No medicine; Don't get sick; Doctors appeal to Sri Lankan citizen



As the entire economy has become sick and there has been a severe shortage of medicines, the doctors there have started making desperate appeals that 'citizens should avoid getting sick as much as possible or avoid accidents.


Doctors appeal in Sri Lanka due to acute drug shortage

News Agency, Colombo: As the entire economy has become sick and there has been a severe shortage of medicines, doctors have started making desperate appeals that 'citizens should avoid getting sick as much as possible or avoid accidents'.



The political and economic emergency in Sri Lanka has led to severe shortages of food and essential commodities, including fuel. There is also a shortage of medicines. Due to this, the public health system has been hit hard. In such a time, if the citizens fall ill, there will be no medicines to give them, so the medical sector is also weakened, and they are appealing to the citizens not to fall ill as much as possible.


Hasini Vasana, a 15-year-old girl, diagnosed with kidney disease, underwent a kidney transplant nine months ago. However, she needs to take immunosuppressive drugs to allow the body to adapt to the new kidney. It costs about two hundred dollars per month. So far, the hospital has provided these medicines to her free of cost. However, it was informed by the hospital that it is not possible to say when these medicines will be available. So now she could not get the medicines. Her father sold his house to pay for this treatment and took a job in the Middle East, But their income was bare. So now, the family is trying to raise funds through donations or other means to buy the necessary medicines.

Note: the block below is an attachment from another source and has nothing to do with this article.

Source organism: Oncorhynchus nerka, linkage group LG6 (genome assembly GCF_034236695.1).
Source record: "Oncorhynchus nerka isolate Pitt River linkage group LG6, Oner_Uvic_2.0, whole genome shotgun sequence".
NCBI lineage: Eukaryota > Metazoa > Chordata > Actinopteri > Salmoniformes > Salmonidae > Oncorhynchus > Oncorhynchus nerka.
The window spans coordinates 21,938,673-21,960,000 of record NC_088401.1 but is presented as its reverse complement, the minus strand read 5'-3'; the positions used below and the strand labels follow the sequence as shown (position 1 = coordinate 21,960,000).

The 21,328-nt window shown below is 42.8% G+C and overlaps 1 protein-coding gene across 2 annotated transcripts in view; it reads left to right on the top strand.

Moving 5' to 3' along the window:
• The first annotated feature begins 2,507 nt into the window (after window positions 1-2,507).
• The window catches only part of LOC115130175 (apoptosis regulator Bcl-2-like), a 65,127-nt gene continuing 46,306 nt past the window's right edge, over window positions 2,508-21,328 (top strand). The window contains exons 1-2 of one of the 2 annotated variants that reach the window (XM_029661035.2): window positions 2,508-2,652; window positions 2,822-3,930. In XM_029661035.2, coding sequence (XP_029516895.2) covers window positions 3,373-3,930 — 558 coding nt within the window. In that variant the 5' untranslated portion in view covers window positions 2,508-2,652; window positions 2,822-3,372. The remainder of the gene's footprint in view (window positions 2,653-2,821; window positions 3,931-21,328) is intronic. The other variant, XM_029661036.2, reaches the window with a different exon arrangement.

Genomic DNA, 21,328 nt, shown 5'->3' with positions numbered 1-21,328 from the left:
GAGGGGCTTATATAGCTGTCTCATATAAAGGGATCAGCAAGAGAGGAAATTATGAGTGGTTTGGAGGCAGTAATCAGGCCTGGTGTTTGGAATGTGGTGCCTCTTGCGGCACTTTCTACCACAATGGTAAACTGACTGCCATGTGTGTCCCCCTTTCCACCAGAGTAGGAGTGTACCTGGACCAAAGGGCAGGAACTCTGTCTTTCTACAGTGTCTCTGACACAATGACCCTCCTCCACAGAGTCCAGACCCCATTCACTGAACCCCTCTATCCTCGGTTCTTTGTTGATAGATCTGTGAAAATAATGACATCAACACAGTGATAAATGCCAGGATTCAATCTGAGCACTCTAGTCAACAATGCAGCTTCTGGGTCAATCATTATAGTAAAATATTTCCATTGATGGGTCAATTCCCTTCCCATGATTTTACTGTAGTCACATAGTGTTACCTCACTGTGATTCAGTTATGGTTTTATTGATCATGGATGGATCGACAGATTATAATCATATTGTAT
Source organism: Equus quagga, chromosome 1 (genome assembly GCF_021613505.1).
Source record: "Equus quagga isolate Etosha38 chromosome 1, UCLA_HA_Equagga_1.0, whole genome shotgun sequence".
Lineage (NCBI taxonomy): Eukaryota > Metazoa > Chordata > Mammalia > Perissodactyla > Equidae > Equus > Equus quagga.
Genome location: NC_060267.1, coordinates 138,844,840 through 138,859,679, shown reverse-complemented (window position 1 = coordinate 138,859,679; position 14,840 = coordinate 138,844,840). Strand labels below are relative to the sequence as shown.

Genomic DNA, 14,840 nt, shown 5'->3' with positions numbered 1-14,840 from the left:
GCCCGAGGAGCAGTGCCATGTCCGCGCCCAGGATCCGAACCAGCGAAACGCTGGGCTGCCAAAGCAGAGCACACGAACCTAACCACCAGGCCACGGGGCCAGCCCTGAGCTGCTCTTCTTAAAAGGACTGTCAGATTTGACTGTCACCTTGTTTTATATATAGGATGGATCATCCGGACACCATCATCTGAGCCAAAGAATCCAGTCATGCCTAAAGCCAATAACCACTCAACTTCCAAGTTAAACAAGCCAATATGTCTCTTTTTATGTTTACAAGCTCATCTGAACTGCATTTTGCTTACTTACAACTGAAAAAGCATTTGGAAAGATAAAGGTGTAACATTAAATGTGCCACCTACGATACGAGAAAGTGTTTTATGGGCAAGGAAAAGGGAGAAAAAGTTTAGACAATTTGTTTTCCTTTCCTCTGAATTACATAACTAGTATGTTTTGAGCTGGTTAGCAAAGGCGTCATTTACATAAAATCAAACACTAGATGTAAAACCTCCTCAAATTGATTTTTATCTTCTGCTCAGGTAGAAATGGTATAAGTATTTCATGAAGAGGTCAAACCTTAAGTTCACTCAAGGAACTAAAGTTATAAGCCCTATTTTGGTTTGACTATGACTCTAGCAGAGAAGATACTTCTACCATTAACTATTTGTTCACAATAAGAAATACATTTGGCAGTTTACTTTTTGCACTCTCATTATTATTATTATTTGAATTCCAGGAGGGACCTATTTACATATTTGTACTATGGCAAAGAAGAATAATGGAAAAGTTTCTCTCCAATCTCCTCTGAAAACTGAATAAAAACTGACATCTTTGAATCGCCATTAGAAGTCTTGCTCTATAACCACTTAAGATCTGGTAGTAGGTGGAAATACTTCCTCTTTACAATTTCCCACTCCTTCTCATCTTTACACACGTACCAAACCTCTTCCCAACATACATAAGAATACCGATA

Meanwhile, hospitals in Sri Lanka are also struggling to maintain an uninterrupted supply of medicines. Regarding this unprecedented situation, President of Sri Lanka Medical Association Samath Dharmaratne said, 'I can only explain that the citizens should not get sick, avoid accidents or need to go to hospitals for treatment unnecessarily. This is a serious situation.' So, due to a shortage of drugs, medicines are being provided only to serious patients, according to Dr Head of Kidney Hospital in Colombo. Given by Charles Nugavela. He has expressed concern that surgeries other than urgent ones will have to be stopped due to a shortage of medicines and other materials.



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